North High School issued the following announcement on Sept. 18
Tuesday evening the Iowa Supreme Court held an open session in the auditorium at North High School. It was a special occasion, Constitution Day, in America and getting out of its regular chambers to let the community see how its work is done up close is how a court throws a party.
To set the mood, Chief Justice Mark Cady dropped in on Sara Stieler’s government class at North Tuesday morning.
It’s one thing to have posters up on the classroom wall about the U.S. Constitution and the three branches of government, as Room 144 at North does, but it’s another to have the sitting Chief Justice of the state Supreme Court come and speak about those topics.
“Our Constitution turns 232 years old today,” Cady told the students. “You know, it’s not very long really, 4,500 words or so, about the same as a term paper, but it’s profound and it still serves as the expression of the principles and values we all share.”
Cady cited some landmark rulings by the highest court of them all, the US Supreme Court, that are relevant to students and education all over the country and have especially direct local links.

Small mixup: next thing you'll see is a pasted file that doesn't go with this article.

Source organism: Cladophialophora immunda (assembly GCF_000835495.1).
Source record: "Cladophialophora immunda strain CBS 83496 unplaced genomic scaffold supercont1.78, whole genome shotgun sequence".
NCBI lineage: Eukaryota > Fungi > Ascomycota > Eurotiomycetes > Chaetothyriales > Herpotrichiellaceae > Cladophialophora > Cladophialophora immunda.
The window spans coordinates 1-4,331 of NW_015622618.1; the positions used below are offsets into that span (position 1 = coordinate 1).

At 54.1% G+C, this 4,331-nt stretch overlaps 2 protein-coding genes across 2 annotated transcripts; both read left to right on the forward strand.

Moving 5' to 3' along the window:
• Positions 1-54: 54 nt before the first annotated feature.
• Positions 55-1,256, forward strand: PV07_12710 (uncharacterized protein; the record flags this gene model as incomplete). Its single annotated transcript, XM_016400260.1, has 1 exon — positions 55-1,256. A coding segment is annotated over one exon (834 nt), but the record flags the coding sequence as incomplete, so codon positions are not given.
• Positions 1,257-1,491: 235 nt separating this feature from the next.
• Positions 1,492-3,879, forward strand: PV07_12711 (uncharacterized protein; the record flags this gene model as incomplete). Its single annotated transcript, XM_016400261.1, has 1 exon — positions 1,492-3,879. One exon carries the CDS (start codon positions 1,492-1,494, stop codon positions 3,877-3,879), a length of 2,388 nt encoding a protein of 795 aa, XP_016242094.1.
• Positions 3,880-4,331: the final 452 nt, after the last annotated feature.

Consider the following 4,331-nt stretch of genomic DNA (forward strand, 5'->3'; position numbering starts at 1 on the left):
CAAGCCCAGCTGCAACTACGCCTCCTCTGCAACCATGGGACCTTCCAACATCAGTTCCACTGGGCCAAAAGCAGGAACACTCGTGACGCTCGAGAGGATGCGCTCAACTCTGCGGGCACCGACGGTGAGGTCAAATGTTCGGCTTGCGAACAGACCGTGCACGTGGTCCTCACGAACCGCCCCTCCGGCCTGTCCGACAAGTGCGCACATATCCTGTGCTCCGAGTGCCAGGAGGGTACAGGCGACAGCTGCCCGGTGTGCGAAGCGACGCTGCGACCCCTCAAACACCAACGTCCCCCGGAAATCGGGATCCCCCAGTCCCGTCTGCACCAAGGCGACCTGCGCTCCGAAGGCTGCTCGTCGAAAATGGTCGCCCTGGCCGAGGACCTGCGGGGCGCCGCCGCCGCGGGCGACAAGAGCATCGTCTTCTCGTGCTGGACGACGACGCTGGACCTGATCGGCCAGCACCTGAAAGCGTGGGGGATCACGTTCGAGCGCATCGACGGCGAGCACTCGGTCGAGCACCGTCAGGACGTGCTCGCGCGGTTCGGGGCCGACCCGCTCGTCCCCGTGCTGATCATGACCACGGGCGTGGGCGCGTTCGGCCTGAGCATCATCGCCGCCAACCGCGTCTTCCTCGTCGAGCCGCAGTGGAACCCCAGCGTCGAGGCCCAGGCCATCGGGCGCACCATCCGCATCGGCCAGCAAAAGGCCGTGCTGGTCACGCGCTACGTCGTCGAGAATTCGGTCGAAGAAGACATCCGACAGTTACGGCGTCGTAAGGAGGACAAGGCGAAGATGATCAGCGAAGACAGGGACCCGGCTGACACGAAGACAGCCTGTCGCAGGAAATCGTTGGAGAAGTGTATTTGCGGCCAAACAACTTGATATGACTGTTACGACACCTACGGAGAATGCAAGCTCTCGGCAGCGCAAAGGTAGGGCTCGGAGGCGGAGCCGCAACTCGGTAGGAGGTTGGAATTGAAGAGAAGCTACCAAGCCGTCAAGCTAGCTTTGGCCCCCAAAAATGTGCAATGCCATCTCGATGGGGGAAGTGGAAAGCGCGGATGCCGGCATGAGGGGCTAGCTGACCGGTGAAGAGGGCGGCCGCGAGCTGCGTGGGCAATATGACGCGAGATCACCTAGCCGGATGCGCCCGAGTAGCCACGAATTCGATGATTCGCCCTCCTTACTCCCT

Brown v. Board of Education established in 1954 that segregated public schools are unconstitutional.
“Here in Iowa, we were the first state to ban segregated schools in Clark v. Board of Directors and that was in 1868, 86 years before Brown,” Cady said.
And of course, no judicial discussion at North would be complete without a citation of the Tinker v. Des Moines Independent Schools SCOTUS ruling in 1969 that addressed the terms and conditions of students’ freedom of speech while at school. Plaintiffs Mary Beth and John Tinker attended Harding Junior High and North, respectively, when they wore black armbands to class in silent protest of the Vietnam War, thereby also establishing the precedent that students from the Northside of Des Moines are absolutely capable of setting examples and blazing trails for generations to come.
Tuesday night the court heard oral arguments in the case of State of Iowa v. Kari Lee Fogg, from Boone County, one that turns on the 4th amendment protection against unreasonable searches and seizures.
Not exactly the stuff of cakes and candles, but still, wishes for many happy returns of the day were ruled to be in order.
Original source can be found here.